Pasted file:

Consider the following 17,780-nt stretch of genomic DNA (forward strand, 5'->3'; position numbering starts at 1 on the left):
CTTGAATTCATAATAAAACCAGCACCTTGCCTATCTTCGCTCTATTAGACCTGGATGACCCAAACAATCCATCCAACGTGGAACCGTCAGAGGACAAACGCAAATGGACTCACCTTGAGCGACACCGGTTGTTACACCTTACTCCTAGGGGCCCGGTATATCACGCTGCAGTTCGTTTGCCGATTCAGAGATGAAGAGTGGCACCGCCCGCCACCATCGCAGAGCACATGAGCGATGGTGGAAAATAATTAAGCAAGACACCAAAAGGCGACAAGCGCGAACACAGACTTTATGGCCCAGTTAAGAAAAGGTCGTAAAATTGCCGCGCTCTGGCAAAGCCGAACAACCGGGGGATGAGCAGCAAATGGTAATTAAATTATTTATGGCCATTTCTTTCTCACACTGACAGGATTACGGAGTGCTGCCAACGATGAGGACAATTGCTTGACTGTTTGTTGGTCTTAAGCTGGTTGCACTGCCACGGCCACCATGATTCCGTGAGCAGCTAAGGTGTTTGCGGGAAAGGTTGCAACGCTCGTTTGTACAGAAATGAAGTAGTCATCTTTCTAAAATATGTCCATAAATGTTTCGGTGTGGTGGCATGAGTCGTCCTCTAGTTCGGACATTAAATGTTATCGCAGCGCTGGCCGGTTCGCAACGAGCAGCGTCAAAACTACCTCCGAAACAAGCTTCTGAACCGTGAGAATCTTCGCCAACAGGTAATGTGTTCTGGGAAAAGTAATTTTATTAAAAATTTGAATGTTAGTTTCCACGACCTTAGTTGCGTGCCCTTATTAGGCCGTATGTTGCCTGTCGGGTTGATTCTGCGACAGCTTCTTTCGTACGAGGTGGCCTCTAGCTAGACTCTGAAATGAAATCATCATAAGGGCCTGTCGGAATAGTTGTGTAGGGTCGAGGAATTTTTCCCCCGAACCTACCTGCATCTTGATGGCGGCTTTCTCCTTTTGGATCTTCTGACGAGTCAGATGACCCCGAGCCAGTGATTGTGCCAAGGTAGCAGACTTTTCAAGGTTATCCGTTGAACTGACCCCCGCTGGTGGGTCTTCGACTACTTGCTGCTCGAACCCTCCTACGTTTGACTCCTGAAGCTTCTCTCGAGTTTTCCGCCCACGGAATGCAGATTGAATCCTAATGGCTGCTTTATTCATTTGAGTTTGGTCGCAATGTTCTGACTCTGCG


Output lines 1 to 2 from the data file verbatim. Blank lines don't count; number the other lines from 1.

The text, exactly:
Consider the following 17,780-nt stretch of genomic DNA (forward strand, 5'->3'; position numbering starts at 1 on the left):
CTTGAATTCATAATAAAACCAGCACCTTGCCTATCTTCGCTCTATTAGACCTGGATGACCCAAACAATCCATCCAACGTGGAACCGTCAGAGGACAAACGCAAATGGACTCACCTTGAGCGACACCGGTTGTTACACCTTACTCCTAGGGGCCCGGTATATCACGCTGCAGTTCGTTTGCCGATTCAGAGATGAAGAGTGGCACCGCCCGCCACCATCGCAGAGCACATGAGCGATGGTGGAAAATAATTAAGCAAGACACCAAAAGGCGACAAGCGCGAACACAGACTTTATGGCCCAGTTAAGAAAAGGTCGTAAAATTGCCGCGCTCTGGCAAAGCCGAACAACCGGGGGATGAGCAGCAAATGGTAATTAAATTATTTATGGCCATTTCTTTCTCACACTGACAGGATTACGGAGTGCTGCCAACGATGAGGACAATTGCTTGACTGTTTGTTGGTCTTAAGCTGGTTGCACTGCCACGGCCACCATGATTCCGTGAGCAGCTAAGGTGTTTGCGGGAAAGGTTGCAACGCTCGTTTGTACAGAAATGAAGTAGTCATCTTTCTAAAATATGTCCATAAATGTTTCGGTGTGGTGGCATGAGTCGTCCTCTAGTTCGGACATTAAATGTTATCGCAGCGCTGGCCGGTTCGCAACGAGCAGCGTCAAAACTACCTCCGAAACAAGCTTCTGAACCGTGAGAATCTTCGCCAACAGGTAATGTGTTCTGGGAAAAGTAATTTTATTAAAAATTTGAATGTTAGTTTCCACGACCTTAGTTGCGTGCCCTTATTAGGCCGTATGTTGCCTGTCGGGTTGATTCTGCGACAGCTTCTTTCGTACGAGGTGGCCTCTAGCTAGACTCTGAAATGAAATCATCATAAGGGCCTGTCGGAATAGTTGTGTAGGGTCGAGGAATTTTTCCCCCGAACCTACCTGCATCTTGATGGCGGCTTTCTCCTTTTGGATCTTCTGACGAGTCAGATGACCCCGAGCCAGTGATTGTGCCAAGGTAGCAGACTTTTCAAGGTTATCCGTTGAACTGACCCCCGCTGGTGGGTCTTCGACTACTTGCTGCTCGAACCCTCCTACGTTTGACTCCTGAAGCTTCTCTCGAGTTTTCCGCCCACGGAATGCAGATTGAATCCTAATGGCTGCTTTATTCATTTGAGTTTGGTCGCAATGTTCTGACTCTGCG